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Polly13 (Hull, England)

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Riding East
Riding East
Price: 7.49

4.0 out of 5 stars Wildly refreshing to listen to a group not only singing about their local past, but revelling in their own traditional sound, 10 Oct 2012
This review is from: Riding East (MP3 Download)
From the Bright Young Folk website, October 2012.

Riding East is a selection of (mostly) original songs from the folk outfit Beggar's Bridge, a four piece who, unsurprisingly, come from the East Riding of Yorkshire. It's a lively collection of story songs whose inspiration is drawn from the heritage of their home town and surrounding area.

Beggar's Bridge use traditional instruments to create a wonderfully simple sound. The simplicity of the instrumentation is reminiscent of the best of the folk revivalists and the vocal harmonies are rich and especially velvety in Martyn's voice and so add a luxurious dimension to the overall sound.

The album opens with The Rowley Witch, which features a lively flute (or is it a whistle?) part that is slightly at odds with the dark subject matter of the song, which is based on the true story of a woman who was hanged during the Salem witch trials. The rolling rhythm of the mandolin part pushes the track forward on in a surprisingly jolly manner considering the subject matter. It is very good - a fantastic album opener.

I found the female vocal parts especially beautiful. They first feature solo on the second track Gypsy Rose McRae which is at a slower pace and where a melancholy flute part beautifully offsets the lovingly gentle vocal harmony. Martyn's vocals also sound fantastic on Willow May which is a story of a young girl who runs away with the gypsies, and as a young woman facing important decisions I found the lyrics particularly appealing as she makes the decision to "answer to no lord2 - a powerful message of the wonderful possibility of escape.

There are a couple of tracks which commemorate the seas and the brave men who sail them. Harry Eddom - once again showcasing lovely vocals - is the only cover song on the album. It is about the Hull triple trawler tragedy of 1968 and is hauntingly gentle. Taken Away By The Sea is another tribute to those who lose their life at sea and the chorus effect of the group vocals evokes sea shanties, whilst the lilting mandolin part reminds me of the motion of the sea. Old Forgotten Tales is a simple homage to the band's home town of Hull and its rich and varied nautical history.

This release is full of evocatively local picturesque stories affectionately supplemented by Pollard's soft Yorkshire accent. The Kiplingcotes Derby is about the oldest annual horse race in England which is, of course, held in the Yorkshire Wolds. Last of the Wold Rangers follows the story of the seasonal workers who were struck hardest by the enclosure of the countryside and celebrates the life of the final Wold ranger - Dog Geordie. And a rebellious spirit is evoked in Kings That Chase The Beast as we remember one of the first rebellions of the English Civil War.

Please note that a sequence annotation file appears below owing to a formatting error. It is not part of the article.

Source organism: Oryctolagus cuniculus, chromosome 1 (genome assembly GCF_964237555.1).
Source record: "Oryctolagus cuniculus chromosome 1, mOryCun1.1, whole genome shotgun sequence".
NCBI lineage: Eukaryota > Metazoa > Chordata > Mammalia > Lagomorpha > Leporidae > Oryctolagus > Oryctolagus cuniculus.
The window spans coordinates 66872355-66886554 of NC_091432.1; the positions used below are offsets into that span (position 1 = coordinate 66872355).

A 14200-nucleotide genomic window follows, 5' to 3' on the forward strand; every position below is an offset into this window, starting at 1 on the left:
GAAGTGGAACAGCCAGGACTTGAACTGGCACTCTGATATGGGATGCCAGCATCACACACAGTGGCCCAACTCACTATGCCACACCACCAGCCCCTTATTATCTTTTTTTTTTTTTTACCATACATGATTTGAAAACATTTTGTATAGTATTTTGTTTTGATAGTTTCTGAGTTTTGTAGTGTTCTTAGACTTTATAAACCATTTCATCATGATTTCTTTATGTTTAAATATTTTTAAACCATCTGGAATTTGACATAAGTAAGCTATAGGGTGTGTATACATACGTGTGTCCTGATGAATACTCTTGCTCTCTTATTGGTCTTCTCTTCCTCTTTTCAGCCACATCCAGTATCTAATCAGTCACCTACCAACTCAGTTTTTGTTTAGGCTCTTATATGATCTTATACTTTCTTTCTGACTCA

Riding East may be thematically dark in its choice of song content but it really is a celebration of the traditions and history which have marked Beggar's Bridge's home. It was wildly refreshing to listen to a group of people who not only sing about their own local past but also revel in their own traditional folk sound.

Rosamund Woodroffe


White Chalk
White Chalk
Price: 8.37

7 of 9 people found the following review helpful
5.0 out of 5 stars Low mood music of the highest order, 29 Oct 2007
This review is from: White Chalk (Audio CD)
Let's be honest - there are certain kinds of music and certain artists that the happy-clappy masses are never really going to get and, apart from her odd forays into the charts with one or two of her more accessible songs over the years, Polly Jean Harvey falls into this category. Moreover, it's probably fair to say that many of her fans have a greater-than-average fondness for music with life's darker sentiments at its heart.

I tried to listen to White Chalk when I first got it a couple of weeks ago, but I was in a pretty up-beat frame of mind and it just didn't sit well with me that night. In fact it started to pull me down a bit, and I almost decided that down-vibe music was not my thing any more.

However, we all hit bad days now and again and today was one of 'em for me, so I thought I'd take advantage of my low mood and give PJ another go. Make no mistake - this is music best listened to if you have some inner darkness that needs exorcising.

Wouldn't you know it - she sounds fantastic now. I put it on at about 11.00pm, it's now gone 1.30am and I can't stop playing it; God knows what time I'm going to get to bed tonight.

Only a truly great artist could produce an album that feels so insubstantial, sparse, fragile, at times even monotonous and uneventful, but still manages to captivate you immediately.

Polly Jean Harvey has done it again; what a gal.

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